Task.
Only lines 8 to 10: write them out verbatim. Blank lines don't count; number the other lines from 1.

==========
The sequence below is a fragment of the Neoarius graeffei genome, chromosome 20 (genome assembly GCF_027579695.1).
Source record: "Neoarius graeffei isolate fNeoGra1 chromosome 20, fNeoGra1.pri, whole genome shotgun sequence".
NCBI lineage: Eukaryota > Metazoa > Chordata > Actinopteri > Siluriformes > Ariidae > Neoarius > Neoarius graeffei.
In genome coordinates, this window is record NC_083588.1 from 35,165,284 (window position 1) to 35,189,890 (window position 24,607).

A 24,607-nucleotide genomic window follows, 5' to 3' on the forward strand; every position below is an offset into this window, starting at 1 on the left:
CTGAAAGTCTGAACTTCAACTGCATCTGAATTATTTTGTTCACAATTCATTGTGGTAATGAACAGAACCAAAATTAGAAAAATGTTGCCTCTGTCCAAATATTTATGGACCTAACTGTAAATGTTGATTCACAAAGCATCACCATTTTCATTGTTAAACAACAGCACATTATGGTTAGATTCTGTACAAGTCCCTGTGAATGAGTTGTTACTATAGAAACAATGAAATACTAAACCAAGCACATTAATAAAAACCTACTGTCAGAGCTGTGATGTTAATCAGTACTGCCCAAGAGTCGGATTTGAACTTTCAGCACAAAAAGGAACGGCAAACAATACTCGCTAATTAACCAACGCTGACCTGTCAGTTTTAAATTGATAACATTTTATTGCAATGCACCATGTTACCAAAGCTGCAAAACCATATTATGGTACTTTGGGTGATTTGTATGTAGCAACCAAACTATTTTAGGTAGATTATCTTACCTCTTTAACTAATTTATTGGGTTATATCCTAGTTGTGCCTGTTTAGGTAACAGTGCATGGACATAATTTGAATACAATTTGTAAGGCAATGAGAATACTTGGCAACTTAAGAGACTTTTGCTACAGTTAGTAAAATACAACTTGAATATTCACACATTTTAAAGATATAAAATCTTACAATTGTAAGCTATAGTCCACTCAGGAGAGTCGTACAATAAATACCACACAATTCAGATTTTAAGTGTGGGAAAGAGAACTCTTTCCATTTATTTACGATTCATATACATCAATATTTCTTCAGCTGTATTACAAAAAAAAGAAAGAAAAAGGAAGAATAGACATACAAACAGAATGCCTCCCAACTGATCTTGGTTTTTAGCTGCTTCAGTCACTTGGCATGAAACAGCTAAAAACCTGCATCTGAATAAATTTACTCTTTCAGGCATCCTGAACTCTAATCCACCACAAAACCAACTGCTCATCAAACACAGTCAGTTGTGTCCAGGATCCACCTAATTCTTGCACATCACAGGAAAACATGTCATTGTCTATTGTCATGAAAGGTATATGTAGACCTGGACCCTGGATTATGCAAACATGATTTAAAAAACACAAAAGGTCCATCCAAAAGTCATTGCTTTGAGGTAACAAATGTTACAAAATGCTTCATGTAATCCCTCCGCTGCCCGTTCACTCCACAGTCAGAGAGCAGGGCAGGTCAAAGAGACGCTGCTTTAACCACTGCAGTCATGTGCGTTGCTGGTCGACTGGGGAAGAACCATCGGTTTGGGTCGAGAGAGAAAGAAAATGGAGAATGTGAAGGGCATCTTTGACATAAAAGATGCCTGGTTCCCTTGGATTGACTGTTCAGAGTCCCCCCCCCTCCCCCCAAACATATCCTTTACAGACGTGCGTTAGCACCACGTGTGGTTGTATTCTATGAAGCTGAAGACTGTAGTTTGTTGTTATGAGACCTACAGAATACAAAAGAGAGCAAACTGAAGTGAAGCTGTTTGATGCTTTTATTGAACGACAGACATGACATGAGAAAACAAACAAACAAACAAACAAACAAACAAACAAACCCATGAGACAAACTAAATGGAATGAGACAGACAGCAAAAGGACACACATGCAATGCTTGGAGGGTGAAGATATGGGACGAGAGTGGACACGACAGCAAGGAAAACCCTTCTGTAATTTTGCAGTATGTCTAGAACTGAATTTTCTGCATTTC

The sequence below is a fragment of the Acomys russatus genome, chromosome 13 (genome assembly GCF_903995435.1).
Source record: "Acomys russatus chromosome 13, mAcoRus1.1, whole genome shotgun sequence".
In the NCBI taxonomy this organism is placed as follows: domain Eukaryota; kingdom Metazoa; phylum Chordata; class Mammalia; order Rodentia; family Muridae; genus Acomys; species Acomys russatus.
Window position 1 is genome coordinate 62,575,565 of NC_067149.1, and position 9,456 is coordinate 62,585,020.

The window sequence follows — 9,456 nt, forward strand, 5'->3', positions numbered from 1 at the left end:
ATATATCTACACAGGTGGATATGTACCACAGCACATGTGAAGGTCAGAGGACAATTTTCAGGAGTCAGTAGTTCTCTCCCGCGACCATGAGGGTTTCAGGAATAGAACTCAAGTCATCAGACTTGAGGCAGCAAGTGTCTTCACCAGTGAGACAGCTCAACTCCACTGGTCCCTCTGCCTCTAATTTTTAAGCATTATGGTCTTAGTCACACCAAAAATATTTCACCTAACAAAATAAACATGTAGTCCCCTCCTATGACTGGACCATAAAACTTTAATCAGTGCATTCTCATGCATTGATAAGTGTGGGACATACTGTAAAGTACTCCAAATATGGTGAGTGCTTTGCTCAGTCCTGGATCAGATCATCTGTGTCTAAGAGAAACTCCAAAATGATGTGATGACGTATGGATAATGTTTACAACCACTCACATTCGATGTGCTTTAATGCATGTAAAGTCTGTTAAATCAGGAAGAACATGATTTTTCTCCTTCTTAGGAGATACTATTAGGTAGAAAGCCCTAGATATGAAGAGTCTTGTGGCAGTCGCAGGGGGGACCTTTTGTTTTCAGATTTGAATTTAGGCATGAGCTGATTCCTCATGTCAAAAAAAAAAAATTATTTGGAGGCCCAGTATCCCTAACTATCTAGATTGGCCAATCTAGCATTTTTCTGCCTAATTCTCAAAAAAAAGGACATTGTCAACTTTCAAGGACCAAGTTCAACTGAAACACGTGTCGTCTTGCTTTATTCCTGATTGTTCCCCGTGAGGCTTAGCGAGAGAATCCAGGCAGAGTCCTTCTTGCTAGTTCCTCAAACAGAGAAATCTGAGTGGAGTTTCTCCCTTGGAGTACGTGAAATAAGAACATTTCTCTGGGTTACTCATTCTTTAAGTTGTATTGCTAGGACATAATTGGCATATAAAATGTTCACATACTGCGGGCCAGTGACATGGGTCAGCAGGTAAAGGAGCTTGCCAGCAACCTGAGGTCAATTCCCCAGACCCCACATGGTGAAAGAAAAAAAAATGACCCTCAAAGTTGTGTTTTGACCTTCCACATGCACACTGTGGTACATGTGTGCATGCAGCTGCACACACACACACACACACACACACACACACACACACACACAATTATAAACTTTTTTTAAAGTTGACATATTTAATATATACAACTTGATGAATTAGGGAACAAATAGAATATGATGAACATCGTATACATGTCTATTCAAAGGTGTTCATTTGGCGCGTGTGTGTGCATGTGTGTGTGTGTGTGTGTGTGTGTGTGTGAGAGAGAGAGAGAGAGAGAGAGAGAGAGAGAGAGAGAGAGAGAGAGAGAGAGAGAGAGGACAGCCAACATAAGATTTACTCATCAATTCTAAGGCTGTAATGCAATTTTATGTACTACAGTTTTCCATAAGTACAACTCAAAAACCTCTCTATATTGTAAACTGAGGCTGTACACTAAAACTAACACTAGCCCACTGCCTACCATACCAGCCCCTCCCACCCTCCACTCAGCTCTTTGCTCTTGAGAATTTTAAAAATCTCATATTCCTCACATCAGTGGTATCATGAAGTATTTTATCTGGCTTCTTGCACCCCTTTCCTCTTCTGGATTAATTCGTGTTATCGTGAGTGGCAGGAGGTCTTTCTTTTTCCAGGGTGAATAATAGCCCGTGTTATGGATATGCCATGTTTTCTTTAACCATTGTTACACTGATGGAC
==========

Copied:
Source record: "Acomys russatus chromosome 13, mAcoRus1.1, whole genome shotgun sequence".
In the NCBI taxonomy this organism is placed as follows: domain Eukaryota; kingdom Metazoa; phylum Chordata; class Mammalia; order Rodentia; family Muridae; genus Acomys; species Acomys russatus.
Window position 1 is genome coordinate 62,575,565 of NC_067149.1, and position 9,456 is coordinate 62,585,020.